victim compensation. Article 14 and Article 21 inculcates some vital fundamental
rights that are to be read with Directive Principles of State Polices mentioned
in Articles 39A, 41, 46, and 51C.
As per Article 39A the state offers free legal assistance and guarantee for
promoting justice on the grounds of equal opportunity. Article 41 of the Indian
Constitution is relevant to the concept of victimology in a very broad manner as
it commands inter alia so that the state might start making provision to secure
public support in cases of incapacitation and also in cases of unjustifiable
If one empathetically interprets and imagines creatively one can discover
the early stages of constitutional victimology. Moreover, Article 21 assures
against unfair deprivation of life and liberty by compelling the state to
compensate victims of criminal violence.
Victim's Rights Under Indian Penal Code:
The Indian Penal Code is applicable to all Indian citizens who commit crimes
within the Indian Territory. It is a list of offences and its punishment. The
Code describes offence as an act or omission punishable by law. One of the major
advantage to victims protection was received by the Criminal Law Amendment Act,
2013 since, for the first time, it had introduced a number of new crimes for
protection of women against acid attacks (Sec. 326A20 and 326B21), sexual
harassment (Sec. 345A), voyeurism (Sec. 345C) and stalking (Sec. 345D) and it
also widened the scope of definition of rape (Sec. 375) in IPC.
The two significant remedies of criminal justice system are compensation and
restitution which now, have become civil remedies during the modern period. This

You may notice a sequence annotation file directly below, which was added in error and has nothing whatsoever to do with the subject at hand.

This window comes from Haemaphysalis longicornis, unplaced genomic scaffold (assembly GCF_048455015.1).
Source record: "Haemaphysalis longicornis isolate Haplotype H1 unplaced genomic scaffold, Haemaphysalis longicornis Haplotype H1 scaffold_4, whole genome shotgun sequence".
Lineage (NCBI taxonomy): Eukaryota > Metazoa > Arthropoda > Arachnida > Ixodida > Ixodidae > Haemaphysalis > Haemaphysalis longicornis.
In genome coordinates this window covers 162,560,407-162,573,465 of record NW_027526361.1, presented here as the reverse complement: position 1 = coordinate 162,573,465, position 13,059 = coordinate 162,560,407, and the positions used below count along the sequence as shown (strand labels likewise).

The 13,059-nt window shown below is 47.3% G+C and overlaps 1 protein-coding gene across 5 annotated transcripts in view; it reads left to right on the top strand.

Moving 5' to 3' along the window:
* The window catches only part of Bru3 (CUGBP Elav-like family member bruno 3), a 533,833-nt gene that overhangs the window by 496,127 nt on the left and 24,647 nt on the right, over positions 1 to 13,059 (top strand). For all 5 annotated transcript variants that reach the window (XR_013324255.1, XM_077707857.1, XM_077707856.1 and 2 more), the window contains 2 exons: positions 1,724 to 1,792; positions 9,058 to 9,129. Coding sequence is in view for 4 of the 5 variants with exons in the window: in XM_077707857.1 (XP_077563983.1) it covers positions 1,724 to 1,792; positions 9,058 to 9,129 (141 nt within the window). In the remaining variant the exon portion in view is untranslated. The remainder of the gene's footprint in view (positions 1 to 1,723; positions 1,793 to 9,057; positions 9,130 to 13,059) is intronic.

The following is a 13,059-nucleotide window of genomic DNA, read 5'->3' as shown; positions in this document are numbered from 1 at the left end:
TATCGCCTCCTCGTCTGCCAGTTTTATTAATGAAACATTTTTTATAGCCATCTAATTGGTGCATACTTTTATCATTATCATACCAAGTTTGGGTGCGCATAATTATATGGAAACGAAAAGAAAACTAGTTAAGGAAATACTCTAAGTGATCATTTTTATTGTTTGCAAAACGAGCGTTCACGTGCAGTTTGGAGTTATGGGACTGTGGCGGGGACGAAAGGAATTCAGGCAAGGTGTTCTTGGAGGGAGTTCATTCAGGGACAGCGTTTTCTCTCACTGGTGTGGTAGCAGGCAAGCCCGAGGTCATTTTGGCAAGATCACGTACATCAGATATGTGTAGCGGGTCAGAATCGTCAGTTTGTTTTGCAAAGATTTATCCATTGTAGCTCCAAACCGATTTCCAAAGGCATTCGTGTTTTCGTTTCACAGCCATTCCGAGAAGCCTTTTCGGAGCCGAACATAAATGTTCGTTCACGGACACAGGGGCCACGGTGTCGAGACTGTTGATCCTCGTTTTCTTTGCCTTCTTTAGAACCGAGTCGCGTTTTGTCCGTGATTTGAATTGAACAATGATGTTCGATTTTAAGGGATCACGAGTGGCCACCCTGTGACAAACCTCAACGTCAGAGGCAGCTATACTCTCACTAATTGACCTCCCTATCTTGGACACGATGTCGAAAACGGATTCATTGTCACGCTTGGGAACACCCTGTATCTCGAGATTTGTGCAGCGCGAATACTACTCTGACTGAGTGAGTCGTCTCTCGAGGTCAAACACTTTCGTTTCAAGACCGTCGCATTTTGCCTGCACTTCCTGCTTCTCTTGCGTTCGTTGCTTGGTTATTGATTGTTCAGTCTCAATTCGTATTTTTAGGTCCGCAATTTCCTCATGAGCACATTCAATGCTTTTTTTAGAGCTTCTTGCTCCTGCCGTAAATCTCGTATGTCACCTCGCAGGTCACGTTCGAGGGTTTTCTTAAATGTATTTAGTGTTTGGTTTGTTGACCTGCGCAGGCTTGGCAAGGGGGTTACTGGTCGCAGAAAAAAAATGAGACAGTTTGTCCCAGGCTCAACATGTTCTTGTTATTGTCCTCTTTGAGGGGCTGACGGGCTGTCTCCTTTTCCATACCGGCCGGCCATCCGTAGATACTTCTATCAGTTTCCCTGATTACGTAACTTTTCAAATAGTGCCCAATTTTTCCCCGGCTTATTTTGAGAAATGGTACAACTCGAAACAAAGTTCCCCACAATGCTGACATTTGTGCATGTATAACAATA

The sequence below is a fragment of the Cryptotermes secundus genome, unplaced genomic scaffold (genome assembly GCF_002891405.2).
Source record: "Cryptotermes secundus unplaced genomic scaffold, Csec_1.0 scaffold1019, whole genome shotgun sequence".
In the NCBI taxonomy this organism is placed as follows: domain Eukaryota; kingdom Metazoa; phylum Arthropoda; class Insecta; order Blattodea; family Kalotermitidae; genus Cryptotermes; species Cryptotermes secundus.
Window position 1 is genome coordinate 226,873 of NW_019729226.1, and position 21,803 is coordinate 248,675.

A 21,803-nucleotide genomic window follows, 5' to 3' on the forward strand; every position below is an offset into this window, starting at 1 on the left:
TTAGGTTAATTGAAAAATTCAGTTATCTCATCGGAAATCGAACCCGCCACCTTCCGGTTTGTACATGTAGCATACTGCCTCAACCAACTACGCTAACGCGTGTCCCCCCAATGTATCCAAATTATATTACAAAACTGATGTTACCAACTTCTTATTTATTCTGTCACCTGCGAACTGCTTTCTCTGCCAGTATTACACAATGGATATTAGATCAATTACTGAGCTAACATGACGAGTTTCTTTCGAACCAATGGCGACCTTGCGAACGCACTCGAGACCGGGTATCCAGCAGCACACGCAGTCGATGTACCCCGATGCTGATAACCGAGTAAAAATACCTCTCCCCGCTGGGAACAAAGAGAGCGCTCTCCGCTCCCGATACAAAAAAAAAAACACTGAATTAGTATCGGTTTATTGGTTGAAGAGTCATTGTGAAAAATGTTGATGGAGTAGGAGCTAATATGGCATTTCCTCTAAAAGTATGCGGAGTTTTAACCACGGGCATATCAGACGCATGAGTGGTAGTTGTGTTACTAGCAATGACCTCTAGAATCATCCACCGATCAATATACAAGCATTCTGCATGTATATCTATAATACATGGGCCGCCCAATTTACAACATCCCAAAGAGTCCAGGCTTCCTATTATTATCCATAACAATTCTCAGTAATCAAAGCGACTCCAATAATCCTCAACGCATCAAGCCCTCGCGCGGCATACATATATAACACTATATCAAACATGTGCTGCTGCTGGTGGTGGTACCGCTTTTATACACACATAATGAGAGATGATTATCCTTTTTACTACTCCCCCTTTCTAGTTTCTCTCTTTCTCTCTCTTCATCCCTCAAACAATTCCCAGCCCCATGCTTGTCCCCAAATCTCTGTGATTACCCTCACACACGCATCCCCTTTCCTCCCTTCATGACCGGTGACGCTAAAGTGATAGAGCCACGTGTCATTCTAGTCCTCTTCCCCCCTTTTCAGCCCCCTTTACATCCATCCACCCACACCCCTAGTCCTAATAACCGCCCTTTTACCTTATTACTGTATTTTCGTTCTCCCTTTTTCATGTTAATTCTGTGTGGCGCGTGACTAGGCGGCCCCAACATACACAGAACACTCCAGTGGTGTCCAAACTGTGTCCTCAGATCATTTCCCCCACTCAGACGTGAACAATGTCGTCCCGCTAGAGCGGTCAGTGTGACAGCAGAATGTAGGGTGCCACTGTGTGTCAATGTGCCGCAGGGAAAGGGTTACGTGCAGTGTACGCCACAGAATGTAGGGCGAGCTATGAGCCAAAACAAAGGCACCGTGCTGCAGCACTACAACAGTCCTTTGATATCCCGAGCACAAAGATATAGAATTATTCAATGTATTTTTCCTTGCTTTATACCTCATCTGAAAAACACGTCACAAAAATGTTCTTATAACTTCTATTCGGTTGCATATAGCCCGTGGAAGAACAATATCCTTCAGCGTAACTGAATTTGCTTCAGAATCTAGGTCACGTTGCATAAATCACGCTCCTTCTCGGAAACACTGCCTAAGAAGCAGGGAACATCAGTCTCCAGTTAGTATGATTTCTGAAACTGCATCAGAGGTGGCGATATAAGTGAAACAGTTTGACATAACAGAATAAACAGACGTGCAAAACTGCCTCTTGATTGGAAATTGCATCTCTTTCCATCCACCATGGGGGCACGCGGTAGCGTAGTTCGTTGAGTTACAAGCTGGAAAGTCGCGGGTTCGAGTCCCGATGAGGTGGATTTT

invited the attention of various jurists to analyze the problems of victims from
a different perspective to improve their position and bring them on equivalence
with the accused.
Victim's Rights Under Code Of Criminal Procedure:
Indian criminal law in a broad sense includes both the substantive criminal law
and the procedural criminal law. Here, the Substantive criminal law describes
offences and punishments for each of those offences, whereas the procedural
criminal law manages the substantive law. In any circumstance where the
procedural criminal law is absent, the substantive criminal law would be
considered as almost worthless.
The basis of the process that consists plea bargaining are found in Section
206(1) and 206(3) of the CrPC. Plea Bargaining as a concept was introduced by
The Law Commission of India in its 142nd, 154th and 177th reports. In these
reports, the Committee advocated that the concept of plea-bargaining should be
introduced into the Indian criminal justice system to enable the past resolution
of criminal cases and lessen the burden on the courts.
The victim is represented by the Public Prosecutor who is appointed by the
state. A proviso has been added to Section 24(8) which allows the victim to
choose an advocate of his choice for assisting the public prosecutor according
to the amendment of 2008.
However the Code identifies few rights that favor the
victims but they are not as operative as those of rights of accused. For
example, the code grants a right to victim to choose his own private lawyer but
the authority given to that lawyer is limited to appoint where he can only
submit the written arguments after the evidence is recorded and only after the
Rights Of Victims During Filing Fir:The police, being the primary authority plays an important since they are the
first authority to examine the case from a victim's perspective. Regrettably, in
India the victims are still provided with the treatment as mentioned in the
United Nation Handbook on Justice for Victims. The police, despite of being the
primary authority to investigate into the case, are totally unaware of the